worse

Should I complain to Wal about my noisy neighbour (I call her Clementine – “herring boxes without topses/sandals were for Clementine”) he will shake his head wisely and say “It could always be worse.” And today I learned how right he was.

If you live in a flat, you always presume that bigger premises like a house would provide you with freedom from banged doors and late night clumping. I can hear everybody who has ever had a disagreeable or thoughtless neighbour reaching for their carrier pigeons to tell m e how wrong I am and what a terrible time they had when… but don’t worry, my own word of warning was only up the block.

The section of the street in which I live is half and half, apartments and houses, apartments to the curve in the road and thereafter decent sized houses.   One or two of these properties are let and as is often the way, tenants don’t bother with premises as householders do. They are only passing through and if they make a bit of mess it is only to be expected.

But every so often there are people who aren’t just careless, they really don’t care.   They don’t put the rubbish in the bin, they haven’t worked out that a poor quality rubbish bag is a waste of money (it rips), they don’t care what they drop where or how it looks and of course if you have an area like that, other people will drop their rubbish on top of it and make it worse. If, as they say, money goes to money, you can be sure that muck goes to muck.

So up the street live three or four young men, apparently trainee lawyers, and the front of their rented house is currently decorated with a defunct bed head and slats, garbage dropped where it fell, theirs and other people’s, clumps of dry turf and dead plants, and that detritus that would give anybody a bad attack of the David Attenborough Discards ie polystyrene cups, burger boxes, fried chicken cartons, drink bottles and cans, food wrappings, ditched napkins, dog poop, dropped circulars, empty cigarette packets, sweet papers, discarded shoes and tshirts, plus several pizza boxes.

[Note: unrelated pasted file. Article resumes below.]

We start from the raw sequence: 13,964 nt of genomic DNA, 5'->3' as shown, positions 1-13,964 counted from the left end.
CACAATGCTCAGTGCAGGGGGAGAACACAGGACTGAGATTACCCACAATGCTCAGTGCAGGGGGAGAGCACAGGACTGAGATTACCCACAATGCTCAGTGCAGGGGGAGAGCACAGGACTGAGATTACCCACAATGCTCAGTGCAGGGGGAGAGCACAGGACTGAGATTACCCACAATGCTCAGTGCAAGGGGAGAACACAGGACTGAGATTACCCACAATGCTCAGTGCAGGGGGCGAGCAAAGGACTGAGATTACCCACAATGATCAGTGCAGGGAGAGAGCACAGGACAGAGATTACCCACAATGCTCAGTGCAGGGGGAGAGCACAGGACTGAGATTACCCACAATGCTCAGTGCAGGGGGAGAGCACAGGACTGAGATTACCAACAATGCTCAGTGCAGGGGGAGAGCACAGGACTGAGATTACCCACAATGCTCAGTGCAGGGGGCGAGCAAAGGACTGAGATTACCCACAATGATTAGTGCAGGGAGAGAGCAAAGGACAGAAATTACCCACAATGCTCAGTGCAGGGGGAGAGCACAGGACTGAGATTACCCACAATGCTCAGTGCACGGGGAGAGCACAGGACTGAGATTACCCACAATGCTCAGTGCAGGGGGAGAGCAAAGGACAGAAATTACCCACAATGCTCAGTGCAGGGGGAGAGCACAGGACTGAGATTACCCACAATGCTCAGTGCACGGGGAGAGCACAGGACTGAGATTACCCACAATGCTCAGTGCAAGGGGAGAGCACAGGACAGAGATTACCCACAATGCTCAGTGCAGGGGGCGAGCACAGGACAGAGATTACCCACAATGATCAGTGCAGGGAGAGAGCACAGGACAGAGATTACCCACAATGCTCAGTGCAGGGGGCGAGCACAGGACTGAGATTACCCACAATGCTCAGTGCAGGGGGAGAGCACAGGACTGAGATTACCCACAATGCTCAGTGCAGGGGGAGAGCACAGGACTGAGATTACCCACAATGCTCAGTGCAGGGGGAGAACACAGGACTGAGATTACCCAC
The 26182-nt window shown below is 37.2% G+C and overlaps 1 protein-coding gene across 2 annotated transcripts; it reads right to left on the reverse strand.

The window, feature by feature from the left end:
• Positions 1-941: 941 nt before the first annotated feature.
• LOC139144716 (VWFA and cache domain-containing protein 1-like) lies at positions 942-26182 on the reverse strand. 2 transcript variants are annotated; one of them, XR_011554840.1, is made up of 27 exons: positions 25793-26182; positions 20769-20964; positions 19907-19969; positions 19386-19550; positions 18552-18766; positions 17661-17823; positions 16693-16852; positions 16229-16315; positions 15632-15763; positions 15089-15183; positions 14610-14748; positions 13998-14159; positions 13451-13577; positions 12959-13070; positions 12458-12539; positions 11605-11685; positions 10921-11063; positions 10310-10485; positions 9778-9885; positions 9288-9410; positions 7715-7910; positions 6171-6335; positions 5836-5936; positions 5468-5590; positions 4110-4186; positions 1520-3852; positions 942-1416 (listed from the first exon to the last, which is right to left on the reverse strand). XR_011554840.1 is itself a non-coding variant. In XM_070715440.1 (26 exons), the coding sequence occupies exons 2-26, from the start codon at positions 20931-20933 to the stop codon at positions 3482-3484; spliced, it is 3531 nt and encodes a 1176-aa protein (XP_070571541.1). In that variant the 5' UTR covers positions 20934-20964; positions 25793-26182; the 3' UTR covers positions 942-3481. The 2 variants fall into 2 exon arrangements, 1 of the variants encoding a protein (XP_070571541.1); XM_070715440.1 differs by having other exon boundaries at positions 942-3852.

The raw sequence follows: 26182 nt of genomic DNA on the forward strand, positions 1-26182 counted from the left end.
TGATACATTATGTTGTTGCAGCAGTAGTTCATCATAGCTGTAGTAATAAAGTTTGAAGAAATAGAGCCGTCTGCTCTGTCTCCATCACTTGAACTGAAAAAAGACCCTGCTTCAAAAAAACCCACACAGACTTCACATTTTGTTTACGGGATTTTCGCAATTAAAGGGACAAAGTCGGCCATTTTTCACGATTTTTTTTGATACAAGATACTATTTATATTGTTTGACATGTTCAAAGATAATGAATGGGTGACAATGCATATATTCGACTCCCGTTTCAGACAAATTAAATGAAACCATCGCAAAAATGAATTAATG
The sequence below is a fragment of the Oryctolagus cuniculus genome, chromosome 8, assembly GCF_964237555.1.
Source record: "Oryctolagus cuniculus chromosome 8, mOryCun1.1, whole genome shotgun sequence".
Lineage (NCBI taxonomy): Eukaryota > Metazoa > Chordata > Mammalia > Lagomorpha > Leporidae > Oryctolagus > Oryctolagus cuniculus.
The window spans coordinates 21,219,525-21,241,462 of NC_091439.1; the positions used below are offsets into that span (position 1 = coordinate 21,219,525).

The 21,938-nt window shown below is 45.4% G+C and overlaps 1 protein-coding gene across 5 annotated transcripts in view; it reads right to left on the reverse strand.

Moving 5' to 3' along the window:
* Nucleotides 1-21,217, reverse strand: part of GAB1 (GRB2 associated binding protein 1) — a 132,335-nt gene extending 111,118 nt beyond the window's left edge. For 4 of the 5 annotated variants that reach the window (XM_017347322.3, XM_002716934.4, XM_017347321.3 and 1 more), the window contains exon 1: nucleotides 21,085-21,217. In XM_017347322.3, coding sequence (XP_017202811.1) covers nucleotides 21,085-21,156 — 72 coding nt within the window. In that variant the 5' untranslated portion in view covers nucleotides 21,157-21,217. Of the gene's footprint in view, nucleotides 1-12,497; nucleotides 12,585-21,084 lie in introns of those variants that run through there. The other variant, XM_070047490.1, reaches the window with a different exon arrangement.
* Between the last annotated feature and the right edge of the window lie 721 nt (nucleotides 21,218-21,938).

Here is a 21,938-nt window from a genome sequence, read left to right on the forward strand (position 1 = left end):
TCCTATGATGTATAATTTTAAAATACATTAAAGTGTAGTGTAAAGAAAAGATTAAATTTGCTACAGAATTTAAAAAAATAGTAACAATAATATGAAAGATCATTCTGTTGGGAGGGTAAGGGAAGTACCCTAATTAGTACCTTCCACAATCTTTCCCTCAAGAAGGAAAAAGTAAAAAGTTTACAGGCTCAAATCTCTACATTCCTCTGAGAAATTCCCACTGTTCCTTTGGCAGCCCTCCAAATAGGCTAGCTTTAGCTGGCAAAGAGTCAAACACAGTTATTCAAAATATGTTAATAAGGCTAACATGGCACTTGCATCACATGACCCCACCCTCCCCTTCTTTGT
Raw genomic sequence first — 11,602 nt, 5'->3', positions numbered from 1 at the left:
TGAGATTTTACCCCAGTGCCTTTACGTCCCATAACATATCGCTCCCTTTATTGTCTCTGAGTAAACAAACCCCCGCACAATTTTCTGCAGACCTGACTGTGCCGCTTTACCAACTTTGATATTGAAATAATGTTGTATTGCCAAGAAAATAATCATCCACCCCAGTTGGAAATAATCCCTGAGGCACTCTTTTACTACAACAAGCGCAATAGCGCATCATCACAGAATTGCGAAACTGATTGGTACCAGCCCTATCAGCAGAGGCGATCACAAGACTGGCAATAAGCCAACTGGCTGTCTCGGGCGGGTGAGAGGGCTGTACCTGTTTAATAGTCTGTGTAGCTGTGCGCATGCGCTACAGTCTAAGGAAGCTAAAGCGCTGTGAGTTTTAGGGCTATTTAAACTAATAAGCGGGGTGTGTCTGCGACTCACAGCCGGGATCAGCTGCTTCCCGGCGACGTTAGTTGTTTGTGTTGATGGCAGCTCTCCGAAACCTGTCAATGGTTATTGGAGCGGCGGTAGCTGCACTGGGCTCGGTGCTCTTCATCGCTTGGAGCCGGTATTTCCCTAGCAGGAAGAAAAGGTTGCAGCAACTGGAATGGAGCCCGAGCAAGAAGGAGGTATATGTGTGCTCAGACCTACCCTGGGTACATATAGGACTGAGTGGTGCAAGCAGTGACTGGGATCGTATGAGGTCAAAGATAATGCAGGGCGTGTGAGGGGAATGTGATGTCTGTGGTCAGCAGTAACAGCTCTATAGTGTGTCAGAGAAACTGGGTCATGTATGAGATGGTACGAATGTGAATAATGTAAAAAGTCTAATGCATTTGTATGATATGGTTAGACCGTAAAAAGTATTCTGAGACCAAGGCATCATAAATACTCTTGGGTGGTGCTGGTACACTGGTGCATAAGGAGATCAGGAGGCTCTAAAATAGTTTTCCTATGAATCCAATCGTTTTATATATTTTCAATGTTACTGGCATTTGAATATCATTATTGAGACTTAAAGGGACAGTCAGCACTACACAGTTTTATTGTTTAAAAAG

I’ve never thought to own one of these houses so this is not envy and I was never a Brownie or a Guide so it’s not about getting my Keep Britain Tidy badge. The mess offends me. It’s unnecessary for the want of wrapping it up and disposing of it. It’s unsightly.   And in this heat, it stinks.

Today I got an email from another neighbour saying she wanted to get in touch with the owners (I had heard they were abroad) and she couldn’t go on. In this weather, the whole mess was the rat Hilton and anyway yesterday, the tenants had made a noise from midday to 11.00 at night.   I expect she put the back of her hand to her head and exhaled with long suffering and attar of roses. I don’t know the owners so I couldn’t help her.

What I did do was to write to the local authority health and safety and ask if there was anything they could or would do.   But that was two weeks ago before the current drama.

So in spite of Clementine’s lack of charm and her habit of shutting the terrace door above my head with unnecessary force (circumspection forbids I should tell you more), I find myself feeling rather fortunate.   In my quiet life, if you wake me, I read and then go back to sleep or I have the odd disturbed night and sleep in the afternoon.   Occasionally in the Edwardian working men’s flats in which we live – the later edition of the Victorian working men’s cottages – we find ourselves too close together and have to muddle through gatherings in a neighbour’s garden, or 10 hours of beer and voices that would go through brick at 20 yards.   But it doesn’t happen often and it is survivable.   Clementine wraps neat garbage, I’ll say that for her.   I won’t tell Wal how right he was, he’d be insufferable.

One response to “worse

  1. You graciously omit the sinking feeling of the effect of sleeplessness on the onward to-do list . Should there not be licensed noise and mess -making areas and an outright ban on suburban braying ? I was lucky enough to emet and see Dean Friedman last night , singing ‘Death To The Neighbours’ to sage nods in the escapee shire audience

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